Risk taking to improve your career: any secrets you would like to share on how to deal with fear and insecurities taking risks?
I survived the biggest recession since the great depression as a sole-practitioner and I give myself a pat on the back for that. My office has been in operation for nearly eleven years. When I started my office I had a thought that if I had to go back and work for someone after running my own ship that I would make a better employee. Being a sole-practitioner has given me better insight in the risks businesses take to stay in business. I find the problem-solving approach I mentioned earlier in dealing with fear and insecurities in taking a risk. In think the best approach in dealing with fear and insecurities is to take them head on.
Talk about your mentor, current or past, and how they affected your life?
My father is one of my first mentors. He began immigrating to this country when he was eighteen years old without knowing a word of English. He taught me through his words and actions that if you put your mind to something you can and will succeed. Throughout my education and in the work place I have had mentors that have guided me along the way. Architecture has a strong history of mentorship in the profession. I have had many mentors and continue to seek mentors in my life and to also be a mentor. I am a committee member for the AIA SF Mentorship program and was co-chair of the committee for two years. This program groups 5-7 professionals at all stages of their careers to meet over the course of a year for dialogue and professional exchange.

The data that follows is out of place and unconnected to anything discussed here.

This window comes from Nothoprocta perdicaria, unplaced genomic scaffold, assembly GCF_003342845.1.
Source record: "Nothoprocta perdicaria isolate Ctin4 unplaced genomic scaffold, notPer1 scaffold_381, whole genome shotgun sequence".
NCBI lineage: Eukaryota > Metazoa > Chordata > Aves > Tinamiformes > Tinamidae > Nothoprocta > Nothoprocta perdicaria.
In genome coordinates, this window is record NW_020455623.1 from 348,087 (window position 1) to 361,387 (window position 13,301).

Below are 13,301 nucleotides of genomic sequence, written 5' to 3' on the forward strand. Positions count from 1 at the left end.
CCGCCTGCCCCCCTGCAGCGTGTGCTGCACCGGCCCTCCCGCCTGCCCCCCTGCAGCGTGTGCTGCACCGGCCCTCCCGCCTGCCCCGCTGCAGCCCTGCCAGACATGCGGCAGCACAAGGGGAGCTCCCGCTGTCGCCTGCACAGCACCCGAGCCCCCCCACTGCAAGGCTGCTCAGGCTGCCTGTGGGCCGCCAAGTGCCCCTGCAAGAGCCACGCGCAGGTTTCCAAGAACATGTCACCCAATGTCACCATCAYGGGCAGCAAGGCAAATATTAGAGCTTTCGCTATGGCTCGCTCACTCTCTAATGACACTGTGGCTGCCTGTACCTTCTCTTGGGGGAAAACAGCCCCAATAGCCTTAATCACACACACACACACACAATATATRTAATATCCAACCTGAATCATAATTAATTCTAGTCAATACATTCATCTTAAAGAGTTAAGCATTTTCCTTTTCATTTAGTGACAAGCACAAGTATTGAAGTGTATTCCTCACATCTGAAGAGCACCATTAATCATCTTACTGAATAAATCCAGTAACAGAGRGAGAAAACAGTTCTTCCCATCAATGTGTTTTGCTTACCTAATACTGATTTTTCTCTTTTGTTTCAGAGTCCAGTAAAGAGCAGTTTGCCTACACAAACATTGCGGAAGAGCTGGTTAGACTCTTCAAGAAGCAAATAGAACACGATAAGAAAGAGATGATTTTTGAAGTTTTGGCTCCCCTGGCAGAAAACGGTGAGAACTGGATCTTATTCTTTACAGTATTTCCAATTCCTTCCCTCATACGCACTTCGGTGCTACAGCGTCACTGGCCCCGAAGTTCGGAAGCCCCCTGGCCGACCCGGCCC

How do you balance your personal life and career?
This is a daily challenge and admittedly I have been better at it sometimes and not so good at it at other times. This is where I have to remind myself to live each day to its fullest. It is a work in progress and I have to say this year I am having better success in striking that balance.
Your way to “recharge” after a busy work week?
I go for a swim on Friday evening or Saturday afternoon. I also enjoy hanging out with friends and getting some form of exercise.
What advice would you give for those who want to pursue a career in architecture?
I was recently asked this question by the parents of a young man while I was on vacation on the Galapagos Islands. His parents were concerned about his ability to support himself financially as an architect. I told him that architecture is not one of the highest paying professions but if he really loved architecture, had a passion for it, and liked working really had then he should pursue it. I also advised him to make good friends with people studying business, law, and computer science. These folks will be his future clients.
Best advice you ever received?
It is an oldie but a goody. If at first you don’t succeed then try, try again.